As temperatures reached almost 36 degrees Celcius (almost 97 degrees Fahrenheit), tournament organizers announced at around 2 p.m. local time (10 p.m. ET Monday) that games on outdoor courts would come to a halt
“The AO Heat Stress Scale has reached 5 and play will be suspended on the outside courts,” it said on its Twitter account.
“This means play continues until the end of an even number of games or the completion of a tie break. No new matches will be called to court. Play on outdoor practice courts is also suspended.”
The roof was closed on the grand slam’s three show courts – Rod Laver Arena, John Cain Arena and Margaret Court Arena – and play was allowed to continue.
Games on outside courts were able to resume at 5 p.m. local time (1 a.m. ET).
Earlier in the day, the Australian Open announced temperatures had reached stage four of the “AO Heat Stress Scale” which allowed singles players to take 10-minute breaks between sets – for women players, between their second and third, and for men, between their fourth and fifth.
“Players have the option of staying on court or using showers or cooling rooms,” it said.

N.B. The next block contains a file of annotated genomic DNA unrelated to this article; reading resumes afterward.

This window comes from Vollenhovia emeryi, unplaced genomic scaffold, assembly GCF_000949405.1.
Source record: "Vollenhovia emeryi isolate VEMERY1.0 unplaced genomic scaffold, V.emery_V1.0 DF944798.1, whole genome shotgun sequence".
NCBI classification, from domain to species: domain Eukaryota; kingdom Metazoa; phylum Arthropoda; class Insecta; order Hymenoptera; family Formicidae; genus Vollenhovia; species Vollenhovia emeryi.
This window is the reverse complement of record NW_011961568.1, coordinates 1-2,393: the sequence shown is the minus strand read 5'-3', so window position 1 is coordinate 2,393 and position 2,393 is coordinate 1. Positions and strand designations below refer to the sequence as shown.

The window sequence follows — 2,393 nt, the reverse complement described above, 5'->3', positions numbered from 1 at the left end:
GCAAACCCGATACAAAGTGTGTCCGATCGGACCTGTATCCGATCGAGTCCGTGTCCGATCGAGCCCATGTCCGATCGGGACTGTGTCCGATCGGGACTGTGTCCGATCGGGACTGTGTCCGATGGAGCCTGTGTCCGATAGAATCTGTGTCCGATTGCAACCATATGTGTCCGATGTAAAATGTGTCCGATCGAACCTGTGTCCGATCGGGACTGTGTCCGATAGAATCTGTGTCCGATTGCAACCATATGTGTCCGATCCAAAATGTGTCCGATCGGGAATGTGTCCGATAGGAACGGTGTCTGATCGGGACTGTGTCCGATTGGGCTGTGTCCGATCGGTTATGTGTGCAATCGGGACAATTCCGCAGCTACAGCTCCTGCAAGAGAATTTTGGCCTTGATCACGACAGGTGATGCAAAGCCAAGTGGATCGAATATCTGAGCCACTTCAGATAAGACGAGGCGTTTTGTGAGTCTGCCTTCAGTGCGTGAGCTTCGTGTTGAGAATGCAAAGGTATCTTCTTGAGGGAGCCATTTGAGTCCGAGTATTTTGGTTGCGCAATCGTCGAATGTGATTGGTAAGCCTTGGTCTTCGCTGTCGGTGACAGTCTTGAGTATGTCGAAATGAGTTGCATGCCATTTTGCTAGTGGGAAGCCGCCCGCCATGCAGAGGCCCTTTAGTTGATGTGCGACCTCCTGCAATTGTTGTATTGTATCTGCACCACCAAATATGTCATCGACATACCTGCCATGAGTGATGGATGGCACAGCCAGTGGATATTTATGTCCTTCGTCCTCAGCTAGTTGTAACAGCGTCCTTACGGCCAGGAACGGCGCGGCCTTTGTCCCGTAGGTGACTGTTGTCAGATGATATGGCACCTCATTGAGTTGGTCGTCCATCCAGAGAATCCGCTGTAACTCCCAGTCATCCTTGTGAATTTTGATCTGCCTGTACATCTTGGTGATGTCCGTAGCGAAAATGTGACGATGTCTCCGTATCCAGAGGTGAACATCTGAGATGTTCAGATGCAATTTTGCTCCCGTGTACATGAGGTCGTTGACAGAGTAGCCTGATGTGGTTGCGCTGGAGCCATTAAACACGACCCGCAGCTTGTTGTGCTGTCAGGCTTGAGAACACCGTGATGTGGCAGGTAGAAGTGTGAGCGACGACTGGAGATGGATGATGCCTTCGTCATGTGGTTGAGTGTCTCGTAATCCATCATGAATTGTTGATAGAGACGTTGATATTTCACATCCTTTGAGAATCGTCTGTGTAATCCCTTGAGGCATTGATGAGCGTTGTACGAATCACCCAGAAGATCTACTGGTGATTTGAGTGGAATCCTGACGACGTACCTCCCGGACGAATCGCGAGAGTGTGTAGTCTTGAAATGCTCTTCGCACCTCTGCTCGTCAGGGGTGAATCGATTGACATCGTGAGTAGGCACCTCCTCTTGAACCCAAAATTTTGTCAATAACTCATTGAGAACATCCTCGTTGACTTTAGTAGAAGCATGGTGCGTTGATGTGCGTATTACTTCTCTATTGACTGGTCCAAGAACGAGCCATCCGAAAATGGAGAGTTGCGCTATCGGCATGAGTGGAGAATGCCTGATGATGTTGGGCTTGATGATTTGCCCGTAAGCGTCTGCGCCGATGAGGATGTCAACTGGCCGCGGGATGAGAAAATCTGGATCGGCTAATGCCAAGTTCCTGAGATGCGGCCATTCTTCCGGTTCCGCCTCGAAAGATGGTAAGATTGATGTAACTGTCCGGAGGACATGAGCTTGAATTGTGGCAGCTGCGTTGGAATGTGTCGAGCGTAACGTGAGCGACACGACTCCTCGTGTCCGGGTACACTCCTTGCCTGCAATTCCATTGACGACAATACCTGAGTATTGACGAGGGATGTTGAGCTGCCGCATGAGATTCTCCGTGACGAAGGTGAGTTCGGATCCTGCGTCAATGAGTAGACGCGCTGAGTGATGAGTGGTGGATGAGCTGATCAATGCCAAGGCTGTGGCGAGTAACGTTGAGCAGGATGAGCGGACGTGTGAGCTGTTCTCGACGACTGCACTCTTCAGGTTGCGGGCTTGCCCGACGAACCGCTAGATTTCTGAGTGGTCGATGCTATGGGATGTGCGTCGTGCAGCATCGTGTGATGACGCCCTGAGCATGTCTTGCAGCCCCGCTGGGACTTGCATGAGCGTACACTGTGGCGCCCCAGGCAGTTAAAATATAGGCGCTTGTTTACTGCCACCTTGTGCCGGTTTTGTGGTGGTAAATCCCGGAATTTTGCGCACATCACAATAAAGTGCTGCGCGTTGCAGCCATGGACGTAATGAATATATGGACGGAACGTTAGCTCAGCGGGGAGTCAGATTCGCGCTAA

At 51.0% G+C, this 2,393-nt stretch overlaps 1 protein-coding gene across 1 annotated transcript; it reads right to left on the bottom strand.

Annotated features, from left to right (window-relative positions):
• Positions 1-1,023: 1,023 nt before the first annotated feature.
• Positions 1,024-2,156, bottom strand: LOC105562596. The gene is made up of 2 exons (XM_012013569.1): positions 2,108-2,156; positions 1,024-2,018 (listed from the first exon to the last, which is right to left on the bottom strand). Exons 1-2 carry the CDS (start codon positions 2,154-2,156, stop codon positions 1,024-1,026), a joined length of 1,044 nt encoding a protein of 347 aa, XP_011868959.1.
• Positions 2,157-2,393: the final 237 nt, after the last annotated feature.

According to the ATP: “The AO Heat Stress Scale takes into account air temperature, radiant heat (strength of the sun), humidity and wind speed, which affect a player’s ability to disperse heat from their body. Those factors are measured in real time across five different locations across the Melbourne Park precinct.”
The decision to postpone play wasn’t met with delight by all.
Australian Jordan Thompson couldn’t hide his annoyance at being told his match against JJ Wolf was being stopped after breaking the American in the second set, having lost the first.
“When has that ever happened?!” a frustrated Thompson could be heard saying to the umpire.
“I’ve been here when it has been like 45 degrees (113 degrees F)! It is not going to be for hours.”